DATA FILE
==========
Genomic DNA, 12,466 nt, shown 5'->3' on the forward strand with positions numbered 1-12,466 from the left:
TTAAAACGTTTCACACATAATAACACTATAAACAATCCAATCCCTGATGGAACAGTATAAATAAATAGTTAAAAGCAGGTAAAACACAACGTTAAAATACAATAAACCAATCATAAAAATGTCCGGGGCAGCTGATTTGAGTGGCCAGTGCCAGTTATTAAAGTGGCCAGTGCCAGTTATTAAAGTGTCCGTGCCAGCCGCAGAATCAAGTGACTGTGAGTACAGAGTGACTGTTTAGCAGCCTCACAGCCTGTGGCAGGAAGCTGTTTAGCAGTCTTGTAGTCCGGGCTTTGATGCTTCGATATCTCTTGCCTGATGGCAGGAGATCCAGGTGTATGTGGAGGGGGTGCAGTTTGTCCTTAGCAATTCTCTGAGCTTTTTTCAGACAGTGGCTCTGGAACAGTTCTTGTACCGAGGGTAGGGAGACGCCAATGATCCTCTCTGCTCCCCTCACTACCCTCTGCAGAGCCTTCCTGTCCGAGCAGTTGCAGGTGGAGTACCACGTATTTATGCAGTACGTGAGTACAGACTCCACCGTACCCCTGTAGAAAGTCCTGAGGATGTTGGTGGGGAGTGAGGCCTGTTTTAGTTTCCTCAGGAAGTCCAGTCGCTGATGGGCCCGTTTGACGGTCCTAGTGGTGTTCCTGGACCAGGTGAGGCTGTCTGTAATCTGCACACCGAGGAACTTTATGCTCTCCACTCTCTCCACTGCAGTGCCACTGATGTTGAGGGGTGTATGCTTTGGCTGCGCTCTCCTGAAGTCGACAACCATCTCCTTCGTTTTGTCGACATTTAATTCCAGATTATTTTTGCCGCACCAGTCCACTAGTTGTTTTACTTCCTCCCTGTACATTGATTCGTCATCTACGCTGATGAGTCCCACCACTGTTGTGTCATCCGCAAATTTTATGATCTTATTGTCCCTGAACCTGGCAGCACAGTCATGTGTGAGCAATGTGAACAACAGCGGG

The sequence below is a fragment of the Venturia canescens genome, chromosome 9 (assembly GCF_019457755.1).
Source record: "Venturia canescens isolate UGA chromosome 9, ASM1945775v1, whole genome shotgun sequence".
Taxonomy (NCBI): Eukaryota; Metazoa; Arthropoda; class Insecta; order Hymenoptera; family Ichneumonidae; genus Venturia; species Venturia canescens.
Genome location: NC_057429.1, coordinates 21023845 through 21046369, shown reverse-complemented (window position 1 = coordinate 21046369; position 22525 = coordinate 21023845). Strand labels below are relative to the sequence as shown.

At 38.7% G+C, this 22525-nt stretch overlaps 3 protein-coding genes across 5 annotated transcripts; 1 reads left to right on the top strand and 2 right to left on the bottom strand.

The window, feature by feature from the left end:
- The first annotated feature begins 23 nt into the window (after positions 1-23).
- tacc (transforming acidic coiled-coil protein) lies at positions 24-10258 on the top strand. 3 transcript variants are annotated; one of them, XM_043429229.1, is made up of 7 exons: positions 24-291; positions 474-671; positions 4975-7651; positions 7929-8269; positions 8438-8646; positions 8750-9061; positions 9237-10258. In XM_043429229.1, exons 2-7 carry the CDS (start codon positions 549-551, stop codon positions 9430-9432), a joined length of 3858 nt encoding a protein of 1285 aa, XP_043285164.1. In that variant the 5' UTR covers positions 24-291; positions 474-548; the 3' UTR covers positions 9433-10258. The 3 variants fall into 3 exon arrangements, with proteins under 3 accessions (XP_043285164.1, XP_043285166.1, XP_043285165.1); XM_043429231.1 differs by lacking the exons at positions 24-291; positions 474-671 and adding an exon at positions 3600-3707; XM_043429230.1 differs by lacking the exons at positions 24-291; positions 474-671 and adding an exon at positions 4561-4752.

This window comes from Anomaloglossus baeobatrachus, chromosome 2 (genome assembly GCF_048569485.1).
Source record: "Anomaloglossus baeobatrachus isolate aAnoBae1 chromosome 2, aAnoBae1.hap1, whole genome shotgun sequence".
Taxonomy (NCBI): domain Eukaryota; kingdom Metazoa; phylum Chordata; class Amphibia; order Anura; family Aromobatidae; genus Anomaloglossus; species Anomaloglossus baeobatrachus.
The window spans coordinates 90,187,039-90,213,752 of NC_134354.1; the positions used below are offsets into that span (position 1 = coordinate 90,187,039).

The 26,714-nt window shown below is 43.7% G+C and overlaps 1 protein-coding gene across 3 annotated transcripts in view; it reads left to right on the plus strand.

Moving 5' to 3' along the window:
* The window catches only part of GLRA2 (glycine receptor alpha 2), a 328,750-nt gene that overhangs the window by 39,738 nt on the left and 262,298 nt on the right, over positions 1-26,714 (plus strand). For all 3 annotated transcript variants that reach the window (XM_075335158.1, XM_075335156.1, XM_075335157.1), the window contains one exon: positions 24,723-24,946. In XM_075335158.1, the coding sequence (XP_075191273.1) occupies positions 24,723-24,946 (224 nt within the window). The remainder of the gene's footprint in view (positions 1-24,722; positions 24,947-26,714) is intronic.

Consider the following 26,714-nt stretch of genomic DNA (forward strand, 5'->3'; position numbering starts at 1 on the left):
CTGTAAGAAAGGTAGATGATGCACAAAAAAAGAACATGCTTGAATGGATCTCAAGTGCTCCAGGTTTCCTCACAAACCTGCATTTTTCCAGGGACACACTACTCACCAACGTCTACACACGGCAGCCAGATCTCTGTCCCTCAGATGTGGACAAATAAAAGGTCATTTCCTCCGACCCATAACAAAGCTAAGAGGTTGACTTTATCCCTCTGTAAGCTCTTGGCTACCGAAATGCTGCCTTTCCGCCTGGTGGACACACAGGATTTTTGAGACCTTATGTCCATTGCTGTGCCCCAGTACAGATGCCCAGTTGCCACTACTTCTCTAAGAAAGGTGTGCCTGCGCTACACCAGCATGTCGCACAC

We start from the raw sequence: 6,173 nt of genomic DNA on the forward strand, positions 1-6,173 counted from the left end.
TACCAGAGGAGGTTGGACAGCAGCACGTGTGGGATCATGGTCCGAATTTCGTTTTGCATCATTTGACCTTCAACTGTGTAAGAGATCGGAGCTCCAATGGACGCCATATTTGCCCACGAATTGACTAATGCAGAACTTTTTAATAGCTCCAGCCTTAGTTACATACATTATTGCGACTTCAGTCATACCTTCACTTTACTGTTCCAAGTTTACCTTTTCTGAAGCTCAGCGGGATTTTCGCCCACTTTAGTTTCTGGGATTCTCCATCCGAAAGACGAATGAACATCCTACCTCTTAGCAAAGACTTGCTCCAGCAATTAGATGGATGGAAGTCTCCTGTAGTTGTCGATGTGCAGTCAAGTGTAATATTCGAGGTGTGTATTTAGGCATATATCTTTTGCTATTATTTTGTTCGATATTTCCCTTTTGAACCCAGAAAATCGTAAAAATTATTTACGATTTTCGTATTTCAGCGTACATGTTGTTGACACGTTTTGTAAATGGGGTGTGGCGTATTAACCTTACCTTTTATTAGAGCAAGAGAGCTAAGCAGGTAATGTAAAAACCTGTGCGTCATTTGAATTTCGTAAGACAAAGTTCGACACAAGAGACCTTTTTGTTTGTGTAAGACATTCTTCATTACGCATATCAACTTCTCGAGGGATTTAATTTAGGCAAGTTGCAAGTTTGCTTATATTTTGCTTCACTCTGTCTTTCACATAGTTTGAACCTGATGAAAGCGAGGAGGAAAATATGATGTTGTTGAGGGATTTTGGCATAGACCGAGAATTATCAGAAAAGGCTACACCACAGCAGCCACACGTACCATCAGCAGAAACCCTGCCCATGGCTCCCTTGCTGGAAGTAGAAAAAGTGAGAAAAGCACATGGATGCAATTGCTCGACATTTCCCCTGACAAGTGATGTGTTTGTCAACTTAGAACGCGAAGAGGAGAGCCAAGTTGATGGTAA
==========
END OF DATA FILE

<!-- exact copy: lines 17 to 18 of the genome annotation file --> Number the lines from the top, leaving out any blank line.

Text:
* The window catches only part of GLRA2 (glycine receptor alpha 2), a 328,750-nt gene that overhangs the window by 39,738 nt on the left and 262,298 nt on the right, over positions 1-26,714 (plus strand). For all 3 annotated transcript variants that reach the window (XM_075335158.1, XM_075335156.1, XM_075335157.1), the window contains one exon: positions 24,723-24,946. In XM_075335158.1, the coding sequence (XP_075191273.1) occupies positions 24,723-24,946 (224 nt within the window). The remainder of the gene's footprint in view (positions 1-24,722; positions 24,947-26,714) is intronic.

Consider the following 26,714-nt stretch of genomic DNA (forward strand, 5'->3'; position numbering starts at 1 on the left):